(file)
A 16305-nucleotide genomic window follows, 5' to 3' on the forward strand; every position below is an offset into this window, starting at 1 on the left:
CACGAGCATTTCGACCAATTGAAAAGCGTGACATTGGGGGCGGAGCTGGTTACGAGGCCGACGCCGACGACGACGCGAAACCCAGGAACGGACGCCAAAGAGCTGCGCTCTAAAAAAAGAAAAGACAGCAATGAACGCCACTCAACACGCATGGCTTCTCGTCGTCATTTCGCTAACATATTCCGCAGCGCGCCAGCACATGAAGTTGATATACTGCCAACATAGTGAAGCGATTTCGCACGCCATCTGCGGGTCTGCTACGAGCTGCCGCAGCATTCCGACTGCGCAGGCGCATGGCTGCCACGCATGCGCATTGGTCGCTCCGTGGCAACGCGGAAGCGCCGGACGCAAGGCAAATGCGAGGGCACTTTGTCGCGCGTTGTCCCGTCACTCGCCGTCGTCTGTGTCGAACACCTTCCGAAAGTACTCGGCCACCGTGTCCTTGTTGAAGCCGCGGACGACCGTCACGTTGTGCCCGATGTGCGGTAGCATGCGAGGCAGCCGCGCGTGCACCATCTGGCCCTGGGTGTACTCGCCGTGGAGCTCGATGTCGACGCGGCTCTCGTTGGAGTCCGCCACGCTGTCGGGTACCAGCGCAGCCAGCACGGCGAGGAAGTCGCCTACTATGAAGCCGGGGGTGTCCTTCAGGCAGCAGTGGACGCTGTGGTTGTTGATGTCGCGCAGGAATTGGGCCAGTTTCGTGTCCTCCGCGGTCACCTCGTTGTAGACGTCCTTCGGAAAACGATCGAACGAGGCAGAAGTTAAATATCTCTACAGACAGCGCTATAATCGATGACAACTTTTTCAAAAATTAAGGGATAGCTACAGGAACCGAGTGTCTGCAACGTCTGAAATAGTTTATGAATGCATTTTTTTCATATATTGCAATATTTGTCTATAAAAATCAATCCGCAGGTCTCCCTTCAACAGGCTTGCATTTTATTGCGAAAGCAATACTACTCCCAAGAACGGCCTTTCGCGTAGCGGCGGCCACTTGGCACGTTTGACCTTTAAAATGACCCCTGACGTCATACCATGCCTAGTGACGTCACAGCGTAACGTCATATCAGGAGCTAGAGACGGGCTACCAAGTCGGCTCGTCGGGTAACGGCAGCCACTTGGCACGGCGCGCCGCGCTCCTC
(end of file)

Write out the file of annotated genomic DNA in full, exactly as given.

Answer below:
A 16305-nucleotide genomic window follows, 5' to 3' on the forward strand; every position below is an offset into this window, starting at 1 on the left:
CACGAGCATTTCGACCAATTGAAAAGCGTGACATTGGGGGCGGAGCTGGTTACGAGGCCGACGCCGACGACGACGCGAAACCCAGGAACGGACGCCAAAGAGCTGCGCTCTAAAAAAAGAAAAGACAGCAATGAACGCCACTCAACACGCATGGCTTCTCGTCGTCATTTCGCTAACATATTCCGCAGCGCGCCAGCACATGAAGTTGATATACTGCCAACATAGTGAAGCGATTTCGCACGCCATCTGCGGGTCTGCTACGAGCTGCCGCAGCATTCCGACTGCGCAGGCGCATGGCTGCCACGCATGCGCATTGGTCGCTCCGTGGCAACGCGGAAGCGCCGGACGCAAGGCAAATGCGAGGGCACTTTGTCGCGCGTTGTCCCGTCACTCGCCGTCGTCTGTGTCGAACACCTTCCGAAAGTACTCGGCCACCGTGTCCTTGTTGAAGCCGCGGACGACCGTCACGTTGTGCCCGATGTGCGGTAGCATGCGAGGCAGCCGCGCGTGCACCATCTGGCCCTGGGTGTACTCGCCGTGGAGCTCGATGTCGACGCGGCTCTCGTTGGAGTCCGCCACGCTGTCGGGTACCAGCGCAGCCAGCACGGCGAGGAAGTCGCCTACTATGAAGCCGGGGGTGTCCTTCAGGCAGCAGTGGACGCTGTGGTTGTTGATGTCGCGCAGGAATTGGGCCAGTTTCGTGTCCTCCGCGGTCACCTCGTTGTAGACGTCCTTCGGAAAACGATCGAACGAGGCAGAAGTTAAATATCTCTACAGACAGCGCTATAATCGATGACAACTTTTTCAAAAATTAAGGGATAGCTACAGGAACCGAGTGTCTGCAACGTCTGAAATAGTTTATGAATGCATTTTTTTCATATATTGCAATATTTGTCTATAAAAATCAATCCGCAGGTCTCCCTTCAACAGGCTTGCATTTTATTGCGAAAGCAATACTACTCCCAAGAACGGCCTTTCGCGTAGCGGCGGCCACTTGGCACGTTTGACCTTTAAAATGACCCCTGACGTCATACCATGCCTAGTGACGTCACAGCGTAACGTCATATCAGGAGCTAGAGACGGGCTACCAAGTCGGCTCGTCGGGTAACGGCAGCCACTTGGCACGGCGCGCCGCGCTCCTC